This year’s Grammy Awards seemed poised to be more politically and socially aware than ever. On the red carpet, celebs donned white roses in support of the Time’s Up movement, following the lead of the Golden Globes, where women wore black and took a bold stand against sexism in their industry. So when Kendrick Lamar, the first performer of the night, took the Madison Square Garden stage in front of the American flag, backed by men dressed in military garb, it was an auspicious start. Ultimately, though the event fell flat. The Grammys’ new woke identity was right there on the tee, but when the Recording Academy finally took its swing at something bigger, it still missed.
Despite Lamar’s electrifying performance (which ended with dancers in hoodies cut down by the sounds of gunshots) and several other purposefully pointed moments, the Grammys never really found their footing. Early in the broadcast, pop star Alessia Cara won Best New Artist, but there would be no other major female wins for the rest of the night. Later, Janelle Monae introduced Kesha with a firm “Time’s Up” warning for the music industry: “We come in peace, but we mean business.” With help from artists including Cyndi Lauper and Andra Day, Kesha offered a gut-wrenching performance of her song “Praying,” which alludes to her former producer and alleged abuser, Dr. Luke. “I’ll bring thunder, I’ll bring rain / When I’m finished, they won’t even know your name,” she belted, verging on tears. Moments later, her gutsy declaration was devalued when the trophy for Best Pop Solo Performance was delivered to Ed Sheeran—the only male nominee in the category.
The morning after the ceremony, Recording Academy president Neil Portnow addressed the lack of representation among the night’s winners. “It has to begin with… women who have the creativity in their hearts and souls, who want to be musicians, who want to be engineers, producers, and want to be part of the industry on the executive level,” Portnow said. ”[They] need to step up because I think they would be welcome.”
While he admitted that he doesn’t “have personal experience of those kinds of brick walls that [women] face,” and that it’s upon the whole industry “to make the welcome mat very obvious,” his comments were shockingly tone deaf for a guy who works in music.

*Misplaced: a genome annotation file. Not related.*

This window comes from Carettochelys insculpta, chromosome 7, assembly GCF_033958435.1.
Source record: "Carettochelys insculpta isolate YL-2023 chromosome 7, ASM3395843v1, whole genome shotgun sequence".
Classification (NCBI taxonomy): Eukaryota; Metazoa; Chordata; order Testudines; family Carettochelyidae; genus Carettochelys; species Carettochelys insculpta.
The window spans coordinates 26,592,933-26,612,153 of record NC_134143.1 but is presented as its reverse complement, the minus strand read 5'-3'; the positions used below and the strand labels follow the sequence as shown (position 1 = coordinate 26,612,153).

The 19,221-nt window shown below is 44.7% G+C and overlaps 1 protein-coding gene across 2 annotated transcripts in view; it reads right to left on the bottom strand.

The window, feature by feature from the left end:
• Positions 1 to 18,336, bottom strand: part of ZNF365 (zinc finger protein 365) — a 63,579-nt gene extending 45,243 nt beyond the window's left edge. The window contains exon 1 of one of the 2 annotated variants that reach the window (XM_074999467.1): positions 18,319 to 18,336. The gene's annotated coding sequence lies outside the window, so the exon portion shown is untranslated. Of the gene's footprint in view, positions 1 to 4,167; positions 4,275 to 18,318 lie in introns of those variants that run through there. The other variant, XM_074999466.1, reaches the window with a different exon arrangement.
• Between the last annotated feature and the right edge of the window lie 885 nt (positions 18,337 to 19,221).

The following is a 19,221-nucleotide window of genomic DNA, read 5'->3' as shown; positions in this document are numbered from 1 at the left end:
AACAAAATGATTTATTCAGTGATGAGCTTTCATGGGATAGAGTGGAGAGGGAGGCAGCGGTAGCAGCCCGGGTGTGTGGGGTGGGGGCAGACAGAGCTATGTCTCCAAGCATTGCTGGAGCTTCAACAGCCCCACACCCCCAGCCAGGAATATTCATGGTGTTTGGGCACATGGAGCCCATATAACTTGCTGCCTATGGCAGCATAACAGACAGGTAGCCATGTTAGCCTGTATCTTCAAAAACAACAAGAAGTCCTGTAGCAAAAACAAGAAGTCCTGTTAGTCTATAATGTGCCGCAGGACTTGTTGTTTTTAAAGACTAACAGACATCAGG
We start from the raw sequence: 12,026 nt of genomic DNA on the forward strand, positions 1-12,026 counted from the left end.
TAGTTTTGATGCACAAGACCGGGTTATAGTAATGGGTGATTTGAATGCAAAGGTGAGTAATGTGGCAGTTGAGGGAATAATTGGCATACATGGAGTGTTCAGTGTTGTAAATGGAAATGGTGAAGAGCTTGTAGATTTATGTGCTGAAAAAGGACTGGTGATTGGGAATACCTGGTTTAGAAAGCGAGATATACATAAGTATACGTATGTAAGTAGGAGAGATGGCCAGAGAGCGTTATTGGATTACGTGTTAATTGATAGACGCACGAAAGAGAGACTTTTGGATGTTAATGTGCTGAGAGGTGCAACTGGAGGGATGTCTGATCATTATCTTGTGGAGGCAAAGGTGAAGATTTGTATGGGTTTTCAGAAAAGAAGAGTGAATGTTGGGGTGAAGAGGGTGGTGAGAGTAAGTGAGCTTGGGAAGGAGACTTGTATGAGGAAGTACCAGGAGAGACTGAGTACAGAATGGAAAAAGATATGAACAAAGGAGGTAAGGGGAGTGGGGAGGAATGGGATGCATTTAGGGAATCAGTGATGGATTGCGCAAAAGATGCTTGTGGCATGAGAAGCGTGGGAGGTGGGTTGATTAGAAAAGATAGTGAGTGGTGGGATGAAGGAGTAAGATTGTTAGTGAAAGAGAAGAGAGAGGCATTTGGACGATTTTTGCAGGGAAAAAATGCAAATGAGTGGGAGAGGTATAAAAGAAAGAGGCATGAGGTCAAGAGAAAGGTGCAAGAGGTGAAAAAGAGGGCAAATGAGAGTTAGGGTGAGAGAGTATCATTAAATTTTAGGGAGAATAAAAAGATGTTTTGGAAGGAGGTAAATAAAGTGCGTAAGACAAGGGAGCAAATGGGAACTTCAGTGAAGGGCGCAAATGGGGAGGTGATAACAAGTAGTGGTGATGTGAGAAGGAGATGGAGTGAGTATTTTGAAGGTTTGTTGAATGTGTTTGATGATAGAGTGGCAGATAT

Many women who are, in fact, musicians, engineers and producers don’t receive the same recognition or opportunities as their male counterparts. It’s not like the music industry is that much different from every other industry.
The big winner of the night was Bruno Mars, who took home the Grammys’ big three awards: Record of the Year (“24K Magic”), Song of the Year (“That’s What I Like”) and Album of the Year (24K Magic). An adept performer, Mars can certainly generate a stellar radio hit, but by crowning him the king of 2017, the Grammys abandoned their progressive agenda and reverted directly to their most oblivious impulses (like sending Beyonce home empty-handed in 2015 and 2017), where entertainment value trumps all. If Kendrick Lamar or Lorde—the only female nominee for Album of the Year—had won the big prize, or if SZA had won anything, it might have signaled the Grammys were committed to real change, or at least to moving forward. Instead, their effort to appear socially relevant exposed them as, once again, out of step. An important moment came when Maren Morris and the Brothers Osborne sang “Tears in Heaven” in honor of the victims of gun violence. But then Camila Cabello’s rousing pro-immigration speech was followed by an immigration-themed performance by U2, whose most famous member, Bono, recently criticized modern rock ‘n’ roll as “too girly.” It was hard to make sense of the mixed messages.
Perhaps the Grammys’ worst offense was pledging allegiance to the Time’s Up movement and then failing to recognize talented female artists. Portnow can spin that any way he wants, but ultimately, that’s on him. If this year’s ceremony proved anything, it’s that the old system behind the Grammys remains desiccated and needs to change, and that it’s going to take more than one night to do it.